Being a volunteer lighthouse keeper has its perks, particularly in the off-duty hours. Fortunately, no matter what month I am at Crisp Point Lighthouse, sunrise and sunset fall squarely within my free time. And I make sure I am at the ready to witness and photograph both. Highlights of each day.
Being keepers in September this year means a more sociable hour for sunrise. Scrambling out of the tent by 6:45am still nets me a front row seat to an inspiring light show. I start on the west side of the lighthouse, watching the oranges infiltrate the clouds and silhouette the tower.
Making my way past the lighthouse to the opposite side, I turn back to watch the sun crawl its way down the lighthouse, illuminating it with the glow of the low morning sun and reflect on the water.
Another morning delivers fiery red hues that mutate into pink cotton candy in the clouds overhead, just 13 minutes later. I never tire of this scene. It’s worth the brisk morning chill, the sleep still in my eyes and the fact that I haven’t had a chance to brush my teeth yet.
At the other end of the day, sunsets provide lingering entertainment that only starts with the sun dipping below the clouds.
The real show begins five minutes later when the sun drops below the horizon and shoots its brilliance into the clouds above, and intensifies with the accompaniment of crashing waves.
The variety is never ending. Some mornings and evenings are duds, scuttled by clouds blanketing the horizon. Others lack clouds completely, robbing the sun of targets to reflect its brilliant rays. But when the conditions are right, it’s downright magic and never the same twice. God’s majesty at work.
Photographing these scenes is half the fun, the game of seeing if I can replicate the image. In the past, I’d point my Canon Powershot SX40 camera at these displays, struggling to get the settings right, focus carefully, keep the camera still and hope for a good photo. Usually with mixed results. This time the camera stays in the car. Instead, I whip out my iPhone 12 Pro Max and hold it up for the shot. Click, I got it. Click, another for good measure. Click, catch the changing light. It certainly lowers my stress level, enhancing my appreciation for these solar events. And I have to say, that phone does a credible job and is always at the ready in my pocket. It’s my new standard to ensure I capture those sunrise, sunset moments.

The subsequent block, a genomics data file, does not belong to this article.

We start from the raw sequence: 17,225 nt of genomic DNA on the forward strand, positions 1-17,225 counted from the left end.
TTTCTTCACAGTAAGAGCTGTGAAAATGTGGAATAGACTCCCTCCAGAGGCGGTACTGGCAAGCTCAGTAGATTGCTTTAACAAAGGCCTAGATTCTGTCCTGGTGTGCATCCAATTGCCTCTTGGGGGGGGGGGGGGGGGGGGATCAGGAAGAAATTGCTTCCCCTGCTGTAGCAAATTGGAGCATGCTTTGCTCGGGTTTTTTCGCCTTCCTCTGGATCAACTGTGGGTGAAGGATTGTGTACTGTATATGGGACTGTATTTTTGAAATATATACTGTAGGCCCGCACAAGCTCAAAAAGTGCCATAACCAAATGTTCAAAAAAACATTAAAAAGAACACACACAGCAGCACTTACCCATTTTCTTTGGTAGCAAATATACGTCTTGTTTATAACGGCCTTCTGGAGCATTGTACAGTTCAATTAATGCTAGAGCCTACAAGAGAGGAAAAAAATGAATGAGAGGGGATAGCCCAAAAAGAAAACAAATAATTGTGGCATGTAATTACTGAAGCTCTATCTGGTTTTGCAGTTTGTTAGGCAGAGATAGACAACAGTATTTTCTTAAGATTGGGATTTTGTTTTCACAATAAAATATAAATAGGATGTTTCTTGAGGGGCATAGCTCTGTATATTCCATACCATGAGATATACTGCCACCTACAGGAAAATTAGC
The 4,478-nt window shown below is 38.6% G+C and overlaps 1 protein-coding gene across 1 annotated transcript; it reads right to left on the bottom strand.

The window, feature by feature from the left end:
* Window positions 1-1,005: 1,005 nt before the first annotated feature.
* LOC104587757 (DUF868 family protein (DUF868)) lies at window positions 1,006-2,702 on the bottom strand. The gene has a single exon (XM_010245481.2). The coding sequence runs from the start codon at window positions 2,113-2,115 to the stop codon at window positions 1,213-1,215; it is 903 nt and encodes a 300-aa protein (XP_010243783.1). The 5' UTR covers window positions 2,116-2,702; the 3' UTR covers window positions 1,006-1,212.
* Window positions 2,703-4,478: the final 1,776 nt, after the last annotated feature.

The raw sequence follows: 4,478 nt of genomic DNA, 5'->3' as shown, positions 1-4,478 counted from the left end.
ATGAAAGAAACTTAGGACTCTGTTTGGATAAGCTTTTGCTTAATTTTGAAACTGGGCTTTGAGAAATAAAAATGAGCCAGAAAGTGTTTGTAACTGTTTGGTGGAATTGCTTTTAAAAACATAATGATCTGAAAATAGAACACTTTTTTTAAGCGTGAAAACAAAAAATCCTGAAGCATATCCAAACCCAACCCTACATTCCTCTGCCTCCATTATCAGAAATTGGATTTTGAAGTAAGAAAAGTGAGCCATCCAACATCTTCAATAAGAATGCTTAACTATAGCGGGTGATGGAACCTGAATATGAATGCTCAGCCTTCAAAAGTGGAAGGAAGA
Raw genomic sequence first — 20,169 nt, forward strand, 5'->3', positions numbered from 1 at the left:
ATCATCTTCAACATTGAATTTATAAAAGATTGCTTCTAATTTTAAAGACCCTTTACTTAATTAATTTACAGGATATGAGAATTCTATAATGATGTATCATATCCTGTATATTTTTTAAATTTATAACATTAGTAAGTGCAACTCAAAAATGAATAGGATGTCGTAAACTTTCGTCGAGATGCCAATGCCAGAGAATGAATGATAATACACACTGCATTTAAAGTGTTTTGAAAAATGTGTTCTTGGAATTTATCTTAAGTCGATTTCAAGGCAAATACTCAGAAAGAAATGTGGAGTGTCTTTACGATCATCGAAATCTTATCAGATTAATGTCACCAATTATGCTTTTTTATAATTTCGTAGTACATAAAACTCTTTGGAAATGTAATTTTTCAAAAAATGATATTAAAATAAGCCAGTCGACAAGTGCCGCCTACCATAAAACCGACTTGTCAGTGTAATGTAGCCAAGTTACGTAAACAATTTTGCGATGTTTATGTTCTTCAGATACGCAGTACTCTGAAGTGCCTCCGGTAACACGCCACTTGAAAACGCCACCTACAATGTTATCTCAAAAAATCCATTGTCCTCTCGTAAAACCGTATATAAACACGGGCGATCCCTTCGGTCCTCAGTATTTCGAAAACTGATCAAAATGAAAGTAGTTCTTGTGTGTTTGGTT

stunning!!!!! thanks so much for sharing, molly! just beautiful
I love the idea of being out there at sunrise and sunset. I was there this past week, first time ever, and I loved it! I thought it would be a wonderful place for night photography, but I don’t know if I’d want to maneuver the road out there and back in the dark. I imagine you’d need special permission to be out there after hours anyway? When I was there I didn’t go inside, or up, though I hae never not done that when visiting a lighthouse. I was just so taken by the beach, both sides. It’s one of the most beautiful places I’ve been since the pandemic! (I did make it out to Sable Point lighthouse in June, camped at Hurricane River. It’s the lighthouse I can most imagine living in alone back in the day, and one of my favorite places to visit.) I foundy your blog by googling Crisp Point Lighthouse…so I figure it was all a win! Someday I will get back out there again.
We do get photographers who come for night skies, but I wouldn’t want to drive that road at night either! No special permission is needed as long as you are considerate. My husband loves being able to crawl out of the tent for Northern Lights or Milky Way shots.